There are three kinds of scenarios with heatstroke. Two you’ve heard of, one you haven’t. The one you haven’t, is by far, the most common kind.
Vehicular Heatstroke - Everyone knows the dangers of leaving your pet (or tragically, a child), in a hot car either accidentally or with the windows half-heartedly cracked. So leave your pets at home when you’re running errands. Check out this clip from Dr. Ernie Ward showing how quickly your car heats up and for all you parents out there, visit Ray Ray’s Pledge, created by her loving parents, in memory of a sweet little girl who succumbed to vehicular heatstroke.
For these next two causes of heat stroke, there is one point you need to understand.
DOGS DON’T SWEAT.
They cool down by panting. If a dog can’t pant efficiently, then they can’t cool down efficiently. They use passage of air over the moist surfaces of their tongue, mouth and airway to cool through evaporation.
To oversimplify, they sweat in their mouth.
Brachycephalic Heatstroke – Ask any the owner of a Bulldog/Pug/Boston or other brachycephalic (squishy-faced) dog and they will tell you the same thing. Their dog does NOT handle the heat well, because they have a hard time breathing. They snarffle or sound like they are perpetually snoring. The combination of the extra tissue in the back of their mouths (elongated soft palate), everted “tonsils” (laryngeal saccules), narrow nostrils (stenotic nares) and a narrow windpipe (trachea), means they cannot effectively cool down. These breeds are profoundly fragile in the heat and humidity. They are best kept in an air conditioned home during the summer, with walks in the early morning and late evening, at the coolest times of the day.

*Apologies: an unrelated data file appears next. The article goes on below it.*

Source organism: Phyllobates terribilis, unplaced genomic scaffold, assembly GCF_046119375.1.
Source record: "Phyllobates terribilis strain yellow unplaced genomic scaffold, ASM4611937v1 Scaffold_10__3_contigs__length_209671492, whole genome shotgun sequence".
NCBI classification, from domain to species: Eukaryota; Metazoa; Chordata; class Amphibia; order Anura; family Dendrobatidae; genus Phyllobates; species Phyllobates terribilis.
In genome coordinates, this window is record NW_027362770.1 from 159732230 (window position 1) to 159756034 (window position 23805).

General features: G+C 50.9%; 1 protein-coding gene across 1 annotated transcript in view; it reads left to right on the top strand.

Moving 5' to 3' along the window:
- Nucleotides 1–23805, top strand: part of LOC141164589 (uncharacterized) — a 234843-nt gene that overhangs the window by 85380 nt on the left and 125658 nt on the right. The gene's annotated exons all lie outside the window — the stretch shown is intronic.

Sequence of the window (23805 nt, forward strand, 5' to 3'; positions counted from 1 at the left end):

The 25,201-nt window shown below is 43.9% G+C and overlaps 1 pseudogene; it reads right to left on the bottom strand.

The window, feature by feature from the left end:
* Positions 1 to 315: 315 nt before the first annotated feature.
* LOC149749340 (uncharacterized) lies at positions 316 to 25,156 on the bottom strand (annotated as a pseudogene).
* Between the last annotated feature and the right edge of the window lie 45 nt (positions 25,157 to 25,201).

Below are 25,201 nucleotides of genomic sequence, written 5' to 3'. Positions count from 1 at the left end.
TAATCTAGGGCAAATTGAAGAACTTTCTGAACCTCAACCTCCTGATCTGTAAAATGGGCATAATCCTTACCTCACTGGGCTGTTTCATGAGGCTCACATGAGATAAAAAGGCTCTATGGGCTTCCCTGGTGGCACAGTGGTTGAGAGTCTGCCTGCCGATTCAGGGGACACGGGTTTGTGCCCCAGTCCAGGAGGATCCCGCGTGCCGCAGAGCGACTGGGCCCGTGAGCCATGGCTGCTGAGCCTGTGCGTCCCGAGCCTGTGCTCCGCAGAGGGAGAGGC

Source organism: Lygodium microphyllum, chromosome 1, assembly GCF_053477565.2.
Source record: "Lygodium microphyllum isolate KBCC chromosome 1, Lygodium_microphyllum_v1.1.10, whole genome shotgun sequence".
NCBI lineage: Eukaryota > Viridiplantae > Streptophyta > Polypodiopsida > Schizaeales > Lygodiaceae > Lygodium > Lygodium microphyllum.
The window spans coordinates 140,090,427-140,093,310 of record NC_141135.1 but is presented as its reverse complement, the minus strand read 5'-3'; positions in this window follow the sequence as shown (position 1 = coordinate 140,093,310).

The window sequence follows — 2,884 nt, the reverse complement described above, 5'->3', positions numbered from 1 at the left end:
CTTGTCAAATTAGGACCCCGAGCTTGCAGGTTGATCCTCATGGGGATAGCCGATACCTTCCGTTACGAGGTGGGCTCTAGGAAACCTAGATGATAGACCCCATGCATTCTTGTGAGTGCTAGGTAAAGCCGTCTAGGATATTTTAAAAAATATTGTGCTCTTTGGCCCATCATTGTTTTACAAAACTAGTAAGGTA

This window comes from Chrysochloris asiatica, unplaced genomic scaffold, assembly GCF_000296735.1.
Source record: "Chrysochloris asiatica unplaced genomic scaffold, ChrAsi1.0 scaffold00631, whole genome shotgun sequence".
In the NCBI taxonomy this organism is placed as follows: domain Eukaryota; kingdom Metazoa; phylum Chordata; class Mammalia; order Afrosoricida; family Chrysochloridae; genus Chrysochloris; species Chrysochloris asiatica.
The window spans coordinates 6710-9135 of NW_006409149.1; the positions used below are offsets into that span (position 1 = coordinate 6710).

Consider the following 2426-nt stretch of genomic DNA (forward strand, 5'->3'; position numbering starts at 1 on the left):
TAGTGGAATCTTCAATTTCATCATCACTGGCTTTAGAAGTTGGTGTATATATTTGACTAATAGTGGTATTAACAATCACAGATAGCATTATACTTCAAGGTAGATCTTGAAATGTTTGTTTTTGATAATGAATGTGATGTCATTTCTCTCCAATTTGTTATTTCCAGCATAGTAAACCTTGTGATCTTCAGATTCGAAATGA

Laryngeal Paralysis Heatstroke – This is the one you HAVEN’T heard of and is by far, the MOST COMMON CAUSE OF HEAT STROKE. It occurs primarily in older, large breed especially Labs, Golden Retrievers, Newfoundlands, Pitbulls. Their airway weakens and begins to function more like that of a Brachycephalic dog. More specifically, the larynx, which functions to control the opening of the airway loses it’s ability to open and close like it did before. With the hot air trapped inside the dog, these older big guys become just as fragile as a bulldog. BUT THEIR OWNERS AREN’T AWARE THIS HAS HAPPENED!!!
Does your dog sound like this when he/she breathes?
Here are the signs your dog may have laryngeal paralysis (lar par):
· Change in bark (more hoarse or high pitched)
· New sounds of snoring when sleeping
· Loud panting, even when it’s relatively cool outside
· Coughing/hacking after eating
There is a surgery to treat laryngeal paralysis. Discuss it with your veterinarian but click here to see a dramatic "Before and After" clip.
For every 1 "Hot Bulldog” or "Dog-Trapped-in-a-Hot -Car”, I see
10 dogs with Laryngeal Paralysis.
If you notice any of these signs above in your older, large breed dog, PLEASE take them to your vet so they can evaluate your dog’s airway. Until you’ve done that:
On the Floor in the Veterinary ER